I’m tickled pink at how perfectly delicious this flavorful and ultra-easy roast lamb came together! It utilizes boneless leg of lamb, a cut that is usually accessible in mainstream grocery stores, provides the flavor of a stuffed roast, but with none of the fuss, and is ready to serve in after just two hours of mostly hands-off preparation time. This technique is also adaptable to other flavors, so feel free to incorporate other aromatic herbs and spices in the first step.
Learning to love lamb meat
Like most Americans, I didn’t grow up eating lamb and didn’t care for it much when it was served to me. And for much of my adulthood, I thought lamb was something only people who did grow up eating it would like. But then when I started learning about nutrition and the value of consuming a variety of whole foods of all types, I made a commitment to begin eating it from time to time… and eventually realized that my taste buds were maturing as my culinary horizons expanded and that I had come to enjoy lamb so much that I stock the freezer with a whole lamb each spring from a local Virginia farmer. That then had the added benefit of pushing me to learn more about preparing other cuts of lamb and develop a number of recipes over the years (see below the recipes for some links to other lamb recipes in the archives).
NOTE: This is the eighth entry in my year-long series highlighting the easiest way I know to prepare some of the most nutrient dense powerhouse ingredients that we know we SHOULD be eating all the time, but especially when we are in a healing phase and following an elimination diet like the Autoimmune Protocol (AIP).To view the rest of the easy recipes in the series, click here.
Be sure you come back next week when I share 10 more of the best and easiest recipes featuring a variety of lamb cuts from my favorite AIP bloggers!
The nutritional value of lamb meat
According to this source, a single serving of lamb provides more than 100% of your daily need of vitamin B12 and is also a very good source of selenium, zinc, phosphorus, and vitamin B3. Lamb is part of the traditional Mediterranean diet, which is frequently touted as being ideal for cardiovascular health and more. Grass-fed lamb in particular is a good source of omega 3 fatty acids and conjugated linoleic acid.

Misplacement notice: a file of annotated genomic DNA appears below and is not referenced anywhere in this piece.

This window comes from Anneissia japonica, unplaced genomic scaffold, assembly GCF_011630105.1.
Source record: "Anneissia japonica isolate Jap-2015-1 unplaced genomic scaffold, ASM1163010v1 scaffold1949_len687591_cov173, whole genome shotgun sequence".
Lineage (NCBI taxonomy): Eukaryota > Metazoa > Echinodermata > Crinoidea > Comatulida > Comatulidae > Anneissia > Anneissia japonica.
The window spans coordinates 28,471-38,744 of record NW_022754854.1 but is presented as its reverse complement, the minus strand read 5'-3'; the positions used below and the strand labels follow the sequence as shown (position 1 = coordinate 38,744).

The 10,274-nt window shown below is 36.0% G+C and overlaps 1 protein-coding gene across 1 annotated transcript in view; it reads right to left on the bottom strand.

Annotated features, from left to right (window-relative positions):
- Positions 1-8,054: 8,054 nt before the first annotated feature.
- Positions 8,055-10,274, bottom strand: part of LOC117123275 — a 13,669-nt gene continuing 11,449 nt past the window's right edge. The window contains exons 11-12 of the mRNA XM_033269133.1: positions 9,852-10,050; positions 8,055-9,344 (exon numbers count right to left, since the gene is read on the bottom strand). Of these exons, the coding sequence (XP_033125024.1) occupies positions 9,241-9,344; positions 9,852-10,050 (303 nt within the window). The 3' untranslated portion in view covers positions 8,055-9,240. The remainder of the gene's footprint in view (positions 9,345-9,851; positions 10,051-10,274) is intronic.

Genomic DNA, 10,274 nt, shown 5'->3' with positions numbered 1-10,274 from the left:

Tips for purchasing lamb
When shopping for lamb meat, look for meat labeled as “grass-fed,” which fortunately is the way most lamb is raised, both in the United States and in New Zealand. The cuts that hail from US will probably be a bit larger than from New Zealand, and aficionados may be able to detect a difference and have a preference. You may also find lamb meat from Australia, but be sure to check labels because some Australian lamb is partially grain-fed.
For this easy recipe, make sure you get a boneless leg of lamb roast. It will likely be wrapped up in a twine netting, which you will remove and discard prior to cooking so that you lay the meat out, “boned-side” down, on top of the pre-cooked aromatics. This will give you all the flavor and juiciness of a stuffed lamb roast, but with none of the fuss and effort needed to tie it back up.
If the only thing you can find is a bone-in roast, then pick a different recipe (such as this one).
Easy Roast Lamb RecipePrint
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Other lamb recipes from my blog archives
- Fast Spoon Lamb with Gravy (also uses a boneless leg of lamb roast)
- Lamb and Butternut Squash Stew
- Roast Leg of Lamb with Rosemary Root Vegetables
- Spiced Lamb Kebabs
- Garlic and Herb Lamb Riblets
- Lamb Shanks with Ginger and Figs
- Mint and Lemon Grilled Lamb Chops
- Italian Stuffed Leg of Lamb Roast (also uses a boneless leg of lamb roast)
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